Source: https://lostbutlovingit.blogspot.com...-and-back.html

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    How's the Low Level, structurally? All the talk seems to be about the impending doom of the HLB, yet nary a peep about the LLB.
    Nisi Dominus Frustra

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    ^^I agree. But there is a difference. The HLB had streetcar and rail tracks plus a road and pedestrian access.

    There are huge numbers of railway only bridges that are larger than the HLB.

    If you want to see an impressive multipurpose bridge, try driving the Oakland Bay Bridge.

    it opened on November 12, 1936, six months before the Golden Gate Bridge. It originally carried automobile traffic on its upper deck, and trucks and interurban streetcars on the lower, but after the Key System abandoned rail service, the lower deck was converted to all-road traffic as well.
    . Reconstruction of the eastern section of the bridge as a causeway connected to a self-anchored suspension bridge began in 2002; the new eastern section opened September 2, 2013, at a reported cost of over $6.5 billion, a 2,500% cost overrun from the original estimate of $250M. Unlike the western section and the original eastern section of the bridge, the new eastern section is a single deck with the eastbound and westbound lanes on each side making it the world's widest bridge, according to Guinness World Records, as of 2014. Demolition of the old east span is expected to be completed by the end of 2017
    https://en.wikipedia.org/wiki/San_Fr...and_Bay_Bridge
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    Quote Originally Posted by howie View Post
    How's the Low Level, structurally? All the talk seems to be about the impending doom of the HLB, yet nary a peep about the LLB.
    Edmonton’s bridges are doing fine. Although, they could be better.https://edmontonjournal.com/news/loc...or-improvement
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    Quote Originally Posted by KC View Post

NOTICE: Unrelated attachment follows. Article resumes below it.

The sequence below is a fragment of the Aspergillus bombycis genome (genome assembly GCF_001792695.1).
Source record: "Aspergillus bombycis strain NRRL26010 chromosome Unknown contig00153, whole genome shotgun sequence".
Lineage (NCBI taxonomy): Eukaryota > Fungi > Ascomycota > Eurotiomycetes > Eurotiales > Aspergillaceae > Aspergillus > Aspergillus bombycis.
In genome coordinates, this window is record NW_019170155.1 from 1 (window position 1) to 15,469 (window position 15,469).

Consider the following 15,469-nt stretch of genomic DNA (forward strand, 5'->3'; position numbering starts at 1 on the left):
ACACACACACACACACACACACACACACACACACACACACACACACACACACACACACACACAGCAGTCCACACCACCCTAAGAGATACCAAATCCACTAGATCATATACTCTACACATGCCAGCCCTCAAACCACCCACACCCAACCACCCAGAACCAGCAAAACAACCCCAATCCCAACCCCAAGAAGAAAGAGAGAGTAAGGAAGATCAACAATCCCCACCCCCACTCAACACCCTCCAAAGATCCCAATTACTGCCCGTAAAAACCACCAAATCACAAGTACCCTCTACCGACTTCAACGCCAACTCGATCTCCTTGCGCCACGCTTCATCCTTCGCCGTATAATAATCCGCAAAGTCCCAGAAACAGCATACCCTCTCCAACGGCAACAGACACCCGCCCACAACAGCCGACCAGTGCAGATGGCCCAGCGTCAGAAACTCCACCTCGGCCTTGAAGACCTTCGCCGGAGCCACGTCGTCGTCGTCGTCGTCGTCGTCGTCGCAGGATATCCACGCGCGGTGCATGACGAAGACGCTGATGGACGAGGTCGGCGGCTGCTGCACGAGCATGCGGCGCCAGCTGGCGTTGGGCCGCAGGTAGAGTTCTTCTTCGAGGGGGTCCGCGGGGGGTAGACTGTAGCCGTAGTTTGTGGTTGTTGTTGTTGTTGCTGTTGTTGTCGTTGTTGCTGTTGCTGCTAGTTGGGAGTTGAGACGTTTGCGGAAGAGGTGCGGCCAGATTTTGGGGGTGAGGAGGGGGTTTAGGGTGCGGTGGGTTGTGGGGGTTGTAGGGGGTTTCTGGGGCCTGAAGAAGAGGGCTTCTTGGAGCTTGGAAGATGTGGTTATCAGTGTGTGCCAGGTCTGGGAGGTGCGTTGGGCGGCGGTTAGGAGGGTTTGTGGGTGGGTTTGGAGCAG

Quote Originally Posted by OffWhyte View Post
    Interesting stuff, thank you.

    Am I the only one who thinks the High Level Bridge is actually quite ugly?
    It’s probably about due for replacement so at that point they’ll rip it out and recycle it.
    Based on what? Looks as opposed to fact? Until it's actually deemed to be in requirement of replacement,not a dime ought be spent to do so.
    Make the RIGHT choice before you take your last breath......

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    Quote Originally Posted by OffWhyte View Post
    Interesting stuff, thank you.

    Am I the only one who thinks the High Level Bridge is actually quite ugly?
    What makes it ugly?
    Make the RIGHT choice before you take your last breath......

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    Saskatoon seems to understand how to replace a bridge....https://www.cbc.ca/news/canada/saska...2018-1.4078587
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    Quote Originally Posted by KC View Post
    Quote Originally Posted by OffWhyte View Post
    Interesting stuff, thank you.

    Am I the only one who thinks the High Level Bridge is actually quite ugly?
    It’s probably about due for replacement so at that point they’ll rip it out and recycle it.
    Replace it with? Here's what Saskatoon has done...https://www.aisc.org/globalassets/ns...---johnson.pdf